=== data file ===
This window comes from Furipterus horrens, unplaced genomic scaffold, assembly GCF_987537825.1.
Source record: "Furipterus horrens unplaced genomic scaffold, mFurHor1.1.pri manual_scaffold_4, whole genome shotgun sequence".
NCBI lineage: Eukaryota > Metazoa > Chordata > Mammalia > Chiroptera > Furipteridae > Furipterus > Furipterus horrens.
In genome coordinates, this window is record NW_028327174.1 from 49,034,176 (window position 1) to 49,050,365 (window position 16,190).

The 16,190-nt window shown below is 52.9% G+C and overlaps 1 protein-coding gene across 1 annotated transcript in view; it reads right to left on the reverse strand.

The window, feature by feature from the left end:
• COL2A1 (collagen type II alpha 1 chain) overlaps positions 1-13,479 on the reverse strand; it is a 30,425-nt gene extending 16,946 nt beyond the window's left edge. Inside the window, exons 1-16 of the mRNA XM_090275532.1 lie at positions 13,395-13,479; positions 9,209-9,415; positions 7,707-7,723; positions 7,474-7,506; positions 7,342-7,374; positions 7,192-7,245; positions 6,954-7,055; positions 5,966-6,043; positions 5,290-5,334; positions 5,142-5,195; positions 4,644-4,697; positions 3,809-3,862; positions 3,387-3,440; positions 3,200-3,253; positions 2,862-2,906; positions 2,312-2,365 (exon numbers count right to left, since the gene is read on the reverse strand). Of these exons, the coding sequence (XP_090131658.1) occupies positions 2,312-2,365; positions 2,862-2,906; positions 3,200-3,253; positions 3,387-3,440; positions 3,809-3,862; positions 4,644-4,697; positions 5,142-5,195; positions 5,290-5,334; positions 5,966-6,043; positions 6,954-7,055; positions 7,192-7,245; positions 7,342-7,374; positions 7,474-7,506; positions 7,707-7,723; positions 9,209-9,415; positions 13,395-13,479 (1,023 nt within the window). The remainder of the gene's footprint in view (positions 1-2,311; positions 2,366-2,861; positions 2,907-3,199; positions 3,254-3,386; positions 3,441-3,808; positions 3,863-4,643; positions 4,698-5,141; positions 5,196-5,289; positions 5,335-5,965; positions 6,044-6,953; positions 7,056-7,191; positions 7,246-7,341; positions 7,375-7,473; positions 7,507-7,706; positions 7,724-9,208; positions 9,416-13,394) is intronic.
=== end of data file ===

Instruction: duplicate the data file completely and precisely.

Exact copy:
This window comes from Furipterus horrens, unplaced genomic scaffold, assembly GCF_987537825.1.
Source record: "Furipterus horrens unplaced genomic scaffold, mFurHor1.1.pri manual_scaffold_4, whole genome shotgun sequence".
NCBI lineage: Eukaryota > Metazoa > Chordata > Mammalia > Chiroptera > Furipteridae > Furipterus > Furipterus horrens.
In genome coordinates, this window is record NW_028327174.1 from 49,034,176 (window position 1) to 49,050,365 (window position 16,190).

The 16,190-nt window shown below is 52.9% G+C and overlaps 1 protein-coding gene across 1 annotated transcript in view; it reads right to left on the reverse strand.

The window, feature by feature from the left end:
• COL2A1 (collagen type II alpha 1 chain) overlaps positions 1-13,479 on the reverse strand; it is a 30,425-nt gene extending 16,946 nt beyond the window's left edge. Inside the window, exons 1-16 of the mRNA XM_090275532.1 lie at positions 13,395-13,479; positions 9,209-9,415; positions 7,707-7,723; positions 7,474-7,506; positions 7,342-7,374; positions 7,192-7,245; positions 6,954-7,055; positions 5,966-6,043; positions 5,290-5,334; positions 5,142-5,195; positions 4,644-4,697; positions 3,809-3,862; positions 3,387-3,440; positions 3,200-3,253; positions 2,862-2,906; positions 2,312-2,365 (exon numbers count right to left, since the gene is read on the reverse strand). Of these exons, the coding sequence (XP_090131658.1) occupies positions 2,312-2,365; positions 2,862-2,906; positions 3,200-3,253; positions 3,387-3,440; positions 3,809-3,862; positions 4,644-4,697; positions 5,142-5,195; positions 5,290-5,334; positions 5,966-6,043; positions 6,954-7,055; positions 7,192-7,245; positions 7,342-7,374; positions 7,474-7,506; positions 7,707-7,723; positions 9,209-9,415; positions 13,395-13,479 (1,023 nt within the window). The remainder of the gene's footprint in view (positions 1-2,311; positions 2,366-2,861; positions 2,907-3,199; positions 3,254-3,386; positions 3,441-3,808; positions 3,863-4,643; positions 4,698-5,141; positions 5,196-5,289; positions 5,335-5,965; positions 6,044-6,953; positions 7,056-7,191; positions 7,246-7,341; positions 7,375-7,473; positions 7,507-7,706; positions 7,724-9,208; positions 9,416-13,394) is intronic.